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Australia's tour of Pakistan is 'reasonably well down the track'

National selector George Bailey says the two boards are "still working through some of the minor details"

Andrew McGlashan
Andrew McGlashan
Australia have not played a Test series away from home since 2019  •  Getty Images

Australia have not played a Test series away from home since 2019  •  Getty Images

No Australian player has yet indicated to the selectors that they will be unwilling to tour Pakistan, as the trip awaits the final sign-off between the boards.
Australia are due to tour for three Tests, three ODIs and a single T20I from early March in what will be their first visit to the country since 1998. It will also be Australia's first overseas Test series during the pandemic, having not played the format away from home since the 2019 Ashes.
George Bailey, the national selector, said that the squads would be named once the final approval comes through but as things stand he is expecting to be able to pick from a full roster of first-choice names.
"I believe the boards are still working through some of the minor details around that tour. Once that gets the formal tick of approval, we'll announce the squad but we're reasonably well down the track," Bailey said. "The two [security] briefings that I've sat in on, the security sounds very, very robust."
There are expected to be minor changes to the itinerary of the tour, which is scheduled to start from March 3, but not, ESPNcricinfo understands, a change to the venues or their allocation. As it stands, the three Tests are to be played in Karachi, Lahore and Rawalpindi and a decision on crowd attendances will be taken closer to the time.
Last week, the chief executive of the Australian Cricketers' Associated Todd Greenberg said he did not expect any withdrawals from the tour.
"I think everyone will go," he told SEN. "It's a very significant tour with three Test matches. Talking to players, they want to test themselves against the very best in the world and they want to play in different conditions."
An indication of the planning for the trip came with David Warner and Mitchell Marsh being rested from the T20I series against Sri Lanka which runs from February 11 to 20. Marsh was called into the Ashes squad as cover after Travis Head tested positive for Covid-19 and is now set to offer another batting-allrounder option in Pakistan alongside Cameron Green.
Jhye Richardson will not be part of the tour as a cautious approach is taken to his workload but after the 4-0 Ashes series victory there will not be many holes to fill - spin may not be as big of a factor as it will be in Sri Lanka later in the year and in India in 2023 - although there may be a debate about players who offer specialist skills for the subcontinent. Glenn Maxwell's name is again gaining some traction.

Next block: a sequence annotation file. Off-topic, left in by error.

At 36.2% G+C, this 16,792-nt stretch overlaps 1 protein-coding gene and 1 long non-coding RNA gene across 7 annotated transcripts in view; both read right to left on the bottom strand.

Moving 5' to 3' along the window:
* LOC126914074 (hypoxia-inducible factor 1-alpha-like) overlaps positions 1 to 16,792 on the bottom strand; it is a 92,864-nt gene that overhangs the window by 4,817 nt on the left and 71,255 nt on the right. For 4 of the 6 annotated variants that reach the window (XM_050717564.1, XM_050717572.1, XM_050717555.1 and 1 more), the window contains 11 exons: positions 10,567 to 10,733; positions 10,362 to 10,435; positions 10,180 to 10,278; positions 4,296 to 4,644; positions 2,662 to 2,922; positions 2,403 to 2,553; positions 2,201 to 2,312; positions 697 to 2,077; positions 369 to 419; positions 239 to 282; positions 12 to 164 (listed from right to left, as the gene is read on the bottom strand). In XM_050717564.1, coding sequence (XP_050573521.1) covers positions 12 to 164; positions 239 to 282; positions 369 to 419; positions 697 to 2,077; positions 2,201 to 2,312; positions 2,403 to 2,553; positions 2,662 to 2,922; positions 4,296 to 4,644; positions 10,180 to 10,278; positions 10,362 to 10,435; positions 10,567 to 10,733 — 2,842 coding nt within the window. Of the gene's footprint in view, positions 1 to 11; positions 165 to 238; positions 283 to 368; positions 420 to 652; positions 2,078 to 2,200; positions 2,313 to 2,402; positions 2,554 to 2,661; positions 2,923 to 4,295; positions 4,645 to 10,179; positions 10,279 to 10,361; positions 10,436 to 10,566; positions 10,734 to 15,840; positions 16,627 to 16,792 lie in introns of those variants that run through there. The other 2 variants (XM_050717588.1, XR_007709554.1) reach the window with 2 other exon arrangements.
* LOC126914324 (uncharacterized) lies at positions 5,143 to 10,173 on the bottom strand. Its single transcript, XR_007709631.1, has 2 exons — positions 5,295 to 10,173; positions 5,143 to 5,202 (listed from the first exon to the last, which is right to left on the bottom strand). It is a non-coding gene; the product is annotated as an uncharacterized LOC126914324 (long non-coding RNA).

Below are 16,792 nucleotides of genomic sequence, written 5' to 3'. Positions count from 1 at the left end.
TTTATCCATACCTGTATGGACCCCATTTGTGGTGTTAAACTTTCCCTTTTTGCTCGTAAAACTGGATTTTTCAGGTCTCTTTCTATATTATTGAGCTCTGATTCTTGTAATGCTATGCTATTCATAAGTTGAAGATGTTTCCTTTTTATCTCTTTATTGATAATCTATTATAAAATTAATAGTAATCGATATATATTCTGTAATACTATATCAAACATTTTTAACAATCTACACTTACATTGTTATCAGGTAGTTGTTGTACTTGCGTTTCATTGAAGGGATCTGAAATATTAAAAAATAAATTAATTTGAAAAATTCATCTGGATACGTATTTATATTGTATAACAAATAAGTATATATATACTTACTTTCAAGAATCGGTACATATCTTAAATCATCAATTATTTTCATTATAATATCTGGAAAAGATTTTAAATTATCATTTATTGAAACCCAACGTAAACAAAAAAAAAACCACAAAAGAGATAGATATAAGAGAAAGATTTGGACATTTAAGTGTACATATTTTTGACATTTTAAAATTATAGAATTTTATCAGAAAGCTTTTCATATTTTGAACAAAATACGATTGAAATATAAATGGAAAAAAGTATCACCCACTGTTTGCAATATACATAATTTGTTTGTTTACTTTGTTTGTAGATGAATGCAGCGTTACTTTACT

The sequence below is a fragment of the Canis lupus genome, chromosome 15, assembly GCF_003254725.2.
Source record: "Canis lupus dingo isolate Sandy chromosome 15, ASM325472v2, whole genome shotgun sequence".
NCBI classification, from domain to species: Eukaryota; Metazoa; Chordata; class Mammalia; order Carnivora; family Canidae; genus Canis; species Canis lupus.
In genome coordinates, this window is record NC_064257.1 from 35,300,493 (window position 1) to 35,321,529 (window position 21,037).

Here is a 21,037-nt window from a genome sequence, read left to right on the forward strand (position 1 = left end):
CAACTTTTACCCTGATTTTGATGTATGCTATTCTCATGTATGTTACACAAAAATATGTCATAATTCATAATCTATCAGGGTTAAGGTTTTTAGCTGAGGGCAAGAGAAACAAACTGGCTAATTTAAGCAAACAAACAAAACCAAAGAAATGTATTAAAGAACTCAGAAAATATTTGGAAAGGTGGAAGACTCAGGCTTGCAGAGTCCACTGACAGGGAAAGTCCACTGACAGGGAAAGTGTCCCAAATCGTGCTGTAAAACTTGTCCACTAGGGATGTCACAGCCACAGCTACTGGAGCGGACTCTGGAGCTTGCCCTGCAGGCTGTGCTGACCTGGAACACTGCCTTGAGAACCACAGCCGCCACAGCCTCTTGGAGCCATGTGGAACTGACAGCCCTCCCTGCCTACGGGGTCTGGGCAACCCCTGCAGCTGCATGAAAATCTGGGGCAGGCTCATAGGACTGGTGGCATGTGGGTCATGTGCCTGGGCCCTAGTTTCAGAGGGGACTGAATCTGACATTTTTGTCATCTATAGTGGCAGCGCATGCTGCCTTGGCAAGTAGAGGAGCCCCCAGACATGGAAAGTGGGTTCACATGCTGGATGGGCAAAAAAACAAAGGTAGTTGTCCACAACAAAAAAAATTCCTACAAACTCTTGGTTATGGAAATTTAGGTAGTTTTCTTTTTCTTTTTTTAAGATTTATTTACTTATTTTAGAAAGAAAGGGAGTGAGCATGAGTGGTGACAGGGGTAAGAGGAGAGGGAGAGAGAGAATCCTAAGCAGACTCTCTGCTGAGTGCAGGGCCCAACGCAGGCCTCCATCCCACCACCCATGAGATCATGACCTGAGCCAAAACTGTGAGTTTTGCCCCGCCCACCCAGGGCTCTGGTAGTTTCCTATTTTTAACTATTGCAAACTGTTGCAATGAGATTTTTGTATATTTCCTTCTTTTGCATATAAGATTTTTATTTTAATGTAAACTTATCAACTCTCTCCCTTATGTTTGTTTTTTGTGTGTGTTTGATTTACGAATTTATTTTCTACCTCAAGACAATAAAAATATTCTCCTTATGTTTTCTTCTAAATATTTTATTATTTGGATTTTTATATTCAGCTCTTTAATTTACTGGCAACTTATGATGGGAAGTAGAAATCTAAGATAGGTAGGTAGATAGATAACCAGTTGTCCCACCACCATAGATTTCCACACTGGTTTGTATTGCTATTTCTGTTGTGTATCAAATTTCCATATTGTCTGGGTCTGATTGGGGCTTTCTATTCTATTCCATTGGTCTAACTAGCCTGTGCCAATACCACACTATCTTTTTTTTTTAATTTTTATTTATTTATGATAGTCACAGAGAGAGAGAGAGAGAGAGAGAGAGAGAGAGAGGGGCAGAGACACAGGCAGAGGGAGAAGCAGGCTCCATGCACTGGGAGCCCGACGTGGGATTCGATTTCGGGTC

Although the postponement of the New Zealand limited-overs tour to Australia has freed a little space over the next couple of weeks, it will be a hectic few months for multi-format players. However, Bailey insisted there was no issue with any of the players who have put their names forward for the IPL auction next month. That won't include Mitchell Starc, but the list does feature Pat Cummins and Josh Hazlewood.
The IPL is expected to begin on March 27 which is while Australia will still be in Pakistan. ESPNcricinfo understands that one option being considered for players who end up with an IPL deal and are also on the tour is to briefly return home to Australia before heading to India.
"Absolutely it's tough for the multi-format guys to work out that balance of where they do get time to physically replenish their energy reserves," Bailey said. "Particularly for fast bowlers [around] when they get the time to make sure that they fit and strong and able to deal with the workload. But that's part and parcel of the modern cricketers' life.
"It continues to be a tournament that offers a huge amount for players both from a learning perspective and I don't think the monetary side of things can be discounted. For a reasonably brief period of work the pay day is pretty enormous for a certain percentage of them.
"But I do think more so than that is the opportunity to play with the best players around the world and to have access to a different range of coaches. I think that's a terrific opportunity."

Andrew McGlashan is a deputy editor at ESPNcricinfo